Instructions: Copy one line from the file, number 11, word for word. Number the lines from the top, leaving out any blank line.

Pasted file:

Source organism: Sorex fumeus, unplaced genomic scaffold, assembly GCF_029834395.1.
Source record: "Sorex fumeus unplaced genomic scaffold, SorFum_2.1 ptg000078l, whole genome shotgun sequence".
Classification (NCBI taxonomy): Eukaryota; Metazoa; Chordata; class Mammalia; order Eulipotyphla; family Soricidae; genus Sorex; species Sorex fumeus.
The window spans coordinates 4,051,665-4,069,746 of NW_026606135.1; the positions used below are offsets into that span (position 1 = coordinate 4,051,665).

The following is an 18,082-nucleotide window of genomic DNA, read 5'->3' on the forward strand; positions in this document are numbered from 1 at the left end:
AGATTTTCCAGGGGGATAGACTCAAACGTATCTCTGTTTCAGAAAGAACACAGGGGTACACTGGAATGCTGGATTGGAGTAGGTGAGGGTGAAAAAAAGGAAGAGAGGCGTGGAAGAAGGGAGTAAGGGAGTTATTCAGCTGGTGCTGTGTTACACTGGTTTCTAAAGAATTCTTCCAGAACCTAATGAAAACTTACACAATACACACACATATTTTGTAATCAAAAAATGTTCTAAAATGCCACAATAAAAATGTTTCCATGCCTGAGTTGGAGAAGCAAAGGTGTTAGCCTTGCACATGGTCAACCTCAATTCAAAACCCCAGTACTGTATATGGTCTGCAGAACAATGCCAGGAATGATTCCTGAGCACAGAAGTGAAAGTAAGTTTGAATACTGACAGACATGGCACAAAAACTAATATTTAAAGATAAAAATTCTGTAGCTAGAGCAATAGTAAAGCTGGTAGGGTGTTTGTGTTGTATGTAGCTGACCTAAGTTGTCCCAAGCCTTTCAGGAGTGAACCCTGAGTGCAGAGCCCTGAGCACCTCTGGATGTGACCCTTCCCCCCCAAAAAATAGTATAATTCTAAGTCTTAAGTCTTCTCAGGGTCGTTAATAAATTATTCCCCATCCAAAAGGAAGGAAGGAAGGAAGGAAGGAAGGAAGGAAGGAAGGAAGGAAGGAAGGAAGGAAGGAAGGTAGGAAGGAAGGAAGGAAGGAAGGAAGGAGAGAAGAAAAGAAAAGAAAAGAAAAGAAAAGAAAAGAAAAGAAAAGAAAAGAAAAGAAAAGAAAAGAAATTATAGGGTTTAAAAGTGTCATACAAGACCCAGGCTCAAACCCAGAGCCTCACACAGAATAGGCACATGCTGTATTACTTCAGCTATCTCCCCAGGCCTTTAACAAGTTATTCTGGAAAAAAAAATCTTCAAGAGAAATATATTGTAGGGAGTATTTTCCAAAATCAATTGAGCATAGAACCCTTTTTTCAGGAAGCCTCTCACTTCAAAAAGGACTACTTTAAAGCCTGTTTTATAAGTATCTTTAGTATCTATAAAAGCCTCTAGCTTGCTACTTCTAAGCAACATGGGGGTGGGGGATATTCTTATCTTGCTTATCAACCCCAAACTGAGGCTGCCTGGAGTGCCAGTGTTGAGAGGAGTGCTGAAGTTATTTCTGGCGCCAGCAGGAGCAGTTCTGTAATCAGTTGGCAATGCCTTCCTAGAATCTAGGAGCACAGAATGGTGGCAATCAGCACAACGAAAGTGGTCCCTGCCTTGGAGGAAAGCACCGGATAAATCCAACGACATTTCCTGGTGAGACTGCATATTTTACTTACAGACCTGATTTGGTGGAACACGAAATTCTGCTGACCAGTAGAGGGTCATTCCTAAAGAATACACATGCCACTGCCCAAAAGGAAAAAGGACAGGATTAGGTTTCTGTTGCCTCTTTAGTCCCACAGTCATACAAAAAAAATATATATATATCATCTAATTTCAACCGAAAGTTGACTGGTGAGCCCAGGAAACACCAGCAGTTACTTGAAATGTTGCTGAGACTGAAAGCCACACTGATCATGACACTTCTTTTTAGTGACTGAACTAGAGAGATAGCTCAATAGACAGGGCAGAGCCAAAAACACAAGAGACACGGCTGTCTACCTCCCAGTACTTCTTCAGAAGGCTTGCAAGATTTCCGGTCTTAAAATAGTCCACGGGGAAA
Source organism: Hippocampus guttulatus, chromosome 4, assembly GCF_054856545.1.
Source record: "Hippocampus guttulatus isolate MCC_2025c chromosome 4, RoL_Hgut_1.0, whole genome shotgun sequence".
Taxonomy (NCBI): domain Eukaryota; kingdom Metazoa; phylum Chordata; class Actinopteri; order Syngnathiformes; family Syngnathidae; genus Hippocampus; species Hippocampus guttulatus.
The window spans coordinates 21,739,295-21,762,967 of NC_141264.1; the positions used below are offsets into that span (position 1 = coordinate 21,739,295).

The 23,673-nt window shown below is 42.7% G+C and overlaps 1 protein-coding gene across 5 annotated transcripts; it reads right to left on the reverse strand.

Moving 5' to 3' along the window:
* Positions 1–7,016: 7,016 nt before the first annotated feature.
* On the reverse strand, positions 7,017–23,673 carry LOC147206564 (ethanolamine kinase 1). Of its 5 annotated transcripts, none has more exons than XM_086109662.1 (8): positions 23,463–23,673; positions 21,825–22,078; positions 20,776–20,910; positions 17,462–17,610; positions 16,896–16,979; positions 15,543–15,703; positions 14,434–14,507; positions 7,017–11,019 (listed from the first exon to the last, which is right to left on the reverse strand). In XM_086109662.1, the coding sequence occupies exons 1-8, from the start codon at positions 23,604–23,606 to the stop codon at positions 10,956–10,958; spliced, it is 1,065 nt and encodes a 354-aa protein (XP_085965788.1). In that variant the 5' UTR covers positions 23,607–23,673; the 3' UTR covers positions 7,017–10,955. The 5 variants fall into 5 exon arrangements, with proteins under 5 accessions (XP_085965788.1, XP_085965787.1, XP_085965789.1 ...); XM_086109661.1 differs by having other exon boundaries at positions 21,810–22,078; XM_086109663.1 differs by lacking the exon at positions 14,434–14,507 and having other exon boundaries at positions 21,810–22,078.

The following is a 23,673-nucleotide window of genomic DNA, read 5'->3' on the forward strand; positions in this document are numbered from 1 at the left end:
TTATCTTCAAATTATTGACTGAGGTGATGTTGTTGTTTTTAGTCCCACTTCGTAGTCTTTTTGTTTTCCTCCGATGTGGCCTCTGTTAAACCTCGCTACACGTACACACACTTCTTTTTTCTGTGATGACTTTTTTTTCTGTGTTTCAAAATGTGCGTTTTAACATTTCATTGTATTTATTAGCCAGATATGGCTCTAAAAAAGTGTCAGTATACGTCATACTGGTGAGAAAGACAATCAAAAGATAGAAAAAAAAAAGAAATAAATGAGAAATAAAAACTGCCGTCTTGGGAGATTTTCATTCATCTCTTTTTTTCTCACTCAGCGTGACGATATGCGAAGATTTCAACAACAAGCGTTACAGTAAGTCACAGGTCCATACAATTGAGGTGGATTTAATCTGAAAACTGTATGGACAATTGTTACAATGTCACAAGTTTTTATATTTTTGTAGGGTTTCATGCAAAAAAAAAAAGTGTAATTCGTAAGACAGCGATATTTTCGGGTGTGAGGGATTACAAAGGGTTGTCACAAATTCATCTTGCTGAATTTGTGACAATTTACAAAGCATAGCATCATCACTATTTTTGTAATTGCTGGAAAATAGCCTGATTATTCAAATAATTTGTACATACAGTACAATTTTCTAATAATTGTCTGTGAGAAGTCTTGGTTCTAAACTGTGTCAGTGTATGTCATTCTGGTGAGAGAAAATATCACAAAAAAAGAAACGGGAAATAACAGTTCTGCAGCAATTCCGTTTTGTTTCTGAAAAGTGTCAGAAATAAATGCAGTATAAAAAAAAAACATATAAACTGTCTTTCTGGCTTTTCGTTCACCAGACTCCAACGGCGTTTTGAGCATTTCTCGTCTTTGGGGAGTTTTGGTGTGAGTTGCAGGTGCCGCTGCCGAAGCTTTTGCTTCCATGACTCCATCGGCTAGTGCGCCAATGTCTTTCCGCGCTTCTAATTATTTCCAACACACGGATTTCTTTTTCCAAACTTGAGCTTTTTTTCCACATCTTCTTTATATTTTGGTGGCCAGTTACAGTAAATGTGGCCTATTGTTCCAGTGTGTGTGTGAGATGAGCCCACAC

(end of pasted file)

The 23,673-nt window shown below is 42.7% G+C and overlaps 1 protein-coding gene across 5 annotated transcripts; it reads right to left on the reverse strand.